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2022 Doctoral/Postdoctoral Fellows

Use the links on the lefthand side to learn about our past fellows. More information on the ABF's doctoral/postdoctoral fellowship opportunities can be found here.

Heba Alex, ABF/University of Chicago Doctoral Fellow in Law and Social Science 

Heba Alex is a Ph.D. Candidate in the Department of Sociology at the University of Chicago. Her research focuses on how legal practices and institutions structure political spaces and understandings of citizenship. Her dissertation examines the coupling and decoupling of citizenship and rights. Using the U.S. as a case study, the project probes the conditions under which citizenship becomes the organizing principle of a specific right and why a right is removed from the citizenship field. She examines the variations in how rights and citizenship are bundled over space and time and how their (dis)connection moves across different activities and attributes. In addition, she is interested in examining legal decision-making from a Weberian perspective. Her research project on Cook County courts speaks to a broader interest in theorizing legal actors' behavior in a highly contingent legal environment that resists generalization. Prior to pursuing her doctoral studies, Heba worked at the International Center for Transitional Justice in New York and earned an M.A. in Gender and Women's Studies from the University of Wisconsin–Madison.

Brandon Alston, ABF/Northwestern University (NU) Doctoral Fellow in Law and Social Science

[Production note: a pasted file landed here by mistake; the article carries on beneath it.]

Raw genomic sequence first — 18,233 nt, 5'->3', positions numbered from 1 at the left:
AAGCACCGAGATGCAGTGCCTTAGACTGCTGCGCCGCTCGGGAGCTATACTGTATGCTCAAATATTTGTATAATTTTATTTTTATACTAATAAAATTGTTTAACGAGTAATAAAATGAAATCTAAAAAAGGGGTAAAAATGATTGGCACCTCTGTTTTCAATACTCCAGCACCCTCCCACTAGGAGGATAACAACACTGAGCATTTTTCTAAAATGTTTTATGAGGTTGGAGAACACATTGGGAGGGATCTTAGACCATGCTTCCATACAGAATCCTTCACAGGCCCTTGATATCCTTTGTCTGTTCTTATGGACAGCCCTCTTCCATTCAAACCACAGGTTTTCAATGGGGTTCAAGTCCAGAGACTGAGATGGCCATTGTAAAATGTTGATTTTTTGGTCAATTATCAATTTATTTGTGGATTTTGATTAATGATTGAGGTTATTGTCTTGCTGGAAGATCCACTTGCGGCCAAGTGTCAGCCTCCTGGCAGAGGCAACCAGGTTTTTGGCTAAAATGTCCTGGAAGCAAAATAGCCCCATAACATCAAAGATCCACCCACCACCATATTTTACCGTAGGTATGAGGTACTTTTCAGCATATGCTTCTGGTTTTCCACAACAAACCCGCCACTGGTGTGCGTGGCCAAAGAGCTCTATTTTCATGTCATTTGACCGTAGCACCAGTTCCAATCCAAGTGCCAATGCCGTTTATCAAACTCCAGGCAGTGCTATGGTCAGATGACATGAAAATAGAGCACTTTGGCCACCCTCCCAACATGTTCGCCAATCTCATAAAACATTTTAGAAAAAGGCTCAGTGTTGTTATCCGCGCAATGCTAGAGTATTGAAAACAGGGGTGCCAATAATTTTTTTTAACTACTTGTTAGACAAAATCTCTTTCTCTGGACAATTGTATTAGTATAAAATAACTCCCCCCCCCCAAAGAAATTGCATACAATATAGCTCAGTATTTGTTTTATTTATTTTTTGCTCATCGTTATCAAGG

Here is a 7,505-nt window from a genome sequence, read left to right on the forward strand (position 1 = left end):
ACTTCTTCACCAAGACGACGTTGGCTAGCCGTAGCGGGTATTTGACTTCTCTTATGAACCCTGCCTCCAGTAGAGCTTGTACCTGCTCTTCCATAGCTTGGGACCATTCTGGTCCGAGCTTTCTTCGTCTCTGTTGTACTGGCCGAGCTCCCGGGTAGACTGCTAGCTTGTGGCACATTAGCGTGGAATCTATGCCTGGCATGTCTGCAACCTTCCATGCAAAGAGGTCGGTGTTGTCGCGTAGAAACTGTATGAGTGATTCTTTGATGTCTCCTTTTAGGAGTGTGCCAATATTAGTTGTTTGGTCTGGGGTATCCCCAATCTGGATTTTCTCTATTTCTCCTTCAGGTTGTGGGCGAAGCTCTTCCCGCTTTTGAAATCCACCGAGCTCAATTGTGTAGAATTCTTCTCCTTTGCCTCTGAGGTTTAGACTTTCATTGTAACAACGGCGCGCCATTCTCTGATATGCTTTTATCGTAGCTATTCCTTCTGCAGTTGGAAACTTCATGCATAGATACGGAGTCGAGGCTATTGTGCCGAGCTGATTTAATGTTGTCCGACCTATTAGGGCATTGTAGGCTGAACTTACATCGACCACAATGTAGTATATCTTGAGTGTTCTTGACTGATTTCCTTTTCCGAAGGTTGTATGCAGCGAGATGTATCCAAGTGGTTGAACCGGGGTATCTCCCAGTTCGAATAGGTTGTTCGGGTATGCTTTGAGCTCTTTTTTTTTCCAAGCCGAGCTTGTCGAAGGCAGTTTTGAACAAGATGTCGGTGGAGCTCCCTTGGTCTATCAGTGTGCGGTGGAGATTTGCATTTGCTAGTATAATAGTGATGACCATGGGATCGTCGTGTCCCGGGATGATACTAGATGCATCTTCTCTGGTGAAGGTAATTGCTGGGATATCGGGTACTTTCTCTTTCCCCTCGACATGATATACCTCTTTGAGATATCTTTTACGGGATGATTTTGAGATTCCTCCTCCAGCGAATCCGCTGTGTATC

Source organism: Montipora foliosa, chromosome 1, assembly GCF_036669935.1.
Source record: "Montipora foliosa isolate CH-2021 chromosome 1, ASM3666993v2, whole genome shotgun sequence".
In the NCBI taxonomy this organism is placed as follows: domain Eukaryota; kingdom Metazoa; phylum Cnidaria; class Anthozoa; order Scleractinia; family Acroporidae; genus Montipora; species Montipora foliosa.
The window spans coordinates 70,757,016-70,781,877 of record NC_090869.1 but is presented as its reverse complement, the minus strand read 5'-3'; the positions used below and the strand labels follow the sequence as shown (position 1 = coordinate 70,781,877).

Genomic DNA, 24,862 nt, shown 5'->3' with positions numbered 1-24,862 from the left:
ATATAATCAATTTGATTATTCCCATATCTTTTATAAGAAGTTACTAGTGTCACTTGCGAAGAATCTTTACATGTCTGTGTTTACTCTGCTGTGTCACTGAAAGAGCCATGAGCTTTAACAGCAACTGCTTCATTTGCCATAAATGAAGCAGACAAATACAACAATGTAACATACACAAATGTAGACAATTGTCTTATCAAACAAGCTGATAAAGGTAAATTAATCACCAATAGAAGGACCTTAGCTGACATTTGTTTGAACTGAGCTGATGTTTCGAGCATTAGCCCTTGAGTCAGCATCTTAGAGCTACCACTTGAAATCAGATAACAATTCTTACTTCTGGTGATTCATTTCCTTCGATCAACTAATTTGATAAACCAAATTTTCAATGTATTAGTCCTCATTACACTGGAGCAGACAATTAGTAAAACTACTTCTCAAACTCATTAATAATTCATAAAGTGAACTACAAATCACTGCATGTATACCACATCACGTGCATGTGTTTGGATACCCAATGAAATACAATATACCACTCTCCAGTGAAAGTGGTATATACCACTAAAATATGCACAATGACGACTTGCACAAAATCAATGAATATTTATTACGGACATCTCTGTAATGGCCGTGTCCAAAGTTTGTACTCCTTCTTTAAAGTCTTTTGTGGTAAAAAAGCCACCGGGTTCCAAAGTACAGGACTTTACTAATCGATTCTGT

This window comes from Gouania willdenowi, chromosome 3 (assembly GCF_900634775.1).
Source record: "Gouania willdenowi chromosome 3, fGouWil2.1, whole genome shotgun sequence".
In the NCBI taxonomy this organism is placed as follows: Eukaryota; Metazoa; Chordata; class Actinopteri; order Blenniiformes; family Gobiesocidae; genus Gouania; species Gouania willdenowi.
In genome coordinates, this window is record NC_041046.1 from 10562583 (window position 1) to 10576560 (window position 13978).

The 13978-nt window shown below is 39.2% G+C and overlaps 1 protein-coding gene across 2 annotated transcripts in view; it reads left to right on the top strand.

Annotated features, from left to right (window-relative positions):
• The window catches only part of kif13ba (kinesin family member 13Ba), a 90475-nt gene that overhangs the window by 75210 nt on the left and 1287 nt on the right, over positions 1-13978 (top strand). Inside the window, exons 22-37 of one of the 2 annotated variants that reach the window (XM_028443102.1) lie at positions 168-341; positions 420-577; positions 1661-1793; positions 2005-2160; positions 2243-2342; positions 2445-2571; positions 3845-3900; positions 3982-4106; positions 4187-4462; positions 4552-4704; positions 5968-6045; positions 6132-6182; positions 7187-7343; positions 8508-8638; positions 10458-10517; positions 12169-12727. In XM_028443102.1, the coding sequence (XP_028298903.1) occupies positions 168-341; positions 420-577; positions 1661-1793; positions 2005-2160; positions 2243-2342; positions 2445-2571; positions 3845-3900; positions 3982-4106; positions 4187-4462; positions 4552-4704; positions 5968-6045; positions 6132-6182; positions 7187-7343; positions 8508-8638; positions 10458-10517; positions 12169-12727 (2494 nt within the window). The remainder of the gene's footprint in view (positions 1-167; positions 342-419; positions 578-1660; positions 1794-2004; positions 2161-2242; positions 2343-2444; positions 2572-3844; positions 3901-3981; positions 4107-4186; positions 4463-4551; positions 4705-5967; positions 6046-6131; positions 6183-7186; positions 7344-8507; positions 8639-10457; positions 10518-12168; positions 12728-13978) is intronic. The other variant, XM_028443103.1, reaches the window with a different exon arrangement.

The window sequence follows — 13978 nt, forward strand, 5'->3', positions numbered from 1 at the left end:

Brandon Alston is a PhD Candidate in the Department of Sociology at Northwestern University with graduate certificates in African American Studies and Teaching and Learning. His research examines how parallel surveillance systems operate across poor neighborhoods, prisons, and probation programs. Brandon has been recognized as a National Academies of Science Ford Predoctoral Fellow and a member of the Edward Bouchet Graduate Honor Society. He has received awards from regional and national professional associations, including the Midwest Sociological Society, Association of Black Sociologists, and American Men’s Studies Association. Brandon previously earned a Master of Science in Management from Wake Forest University Business School, where he was a Corporate Fellow. In addition, he received a Bachelor of Arts in Sociology and Religion (with distinction) from Haverford College, where he was a recipient of the Mellon Mays Fellowship.

Isabel AnadonABF/National Science Foundation (NSF) Doctoral Fellow in Law and Inequality

Isabel Anadon is a doctoral candidate in the Department of Sociology at the University of Wisconsin-Madison. Her research examines the intersection of punishment and migration with a focus on race and ethnicity and the sociology of law. Her dissertation, “Interior Immigration Enforcement: structural mechanisms and the punishment of immigrants in the United States,” conceptualizes systems of immigrant punishment into three broad and intersecting areas: 1) institutions, 2) laws and policies, and 3) procedural processes. This project uncovers how these key structural mechanisms impact outcomes for immigrants and other populations across space and time. Her research is inspired by her extensive community organizing and collaborative efforts alongside local Chicago communities and stakeholders on issues of immigrant integration, education, local & federal immigration policy and access to health care. Isabel has a M.S. in Sociology from the University of Wisconsin-Madison, M.P.P. from the University of Chicago. and a dual B.A. in Anthropology and Psychology from the University of Notre Dame.

Oscar R. Cornejo Casares, ABF/Northwestern University (NU) Doctoral Fellow in Law and Social Science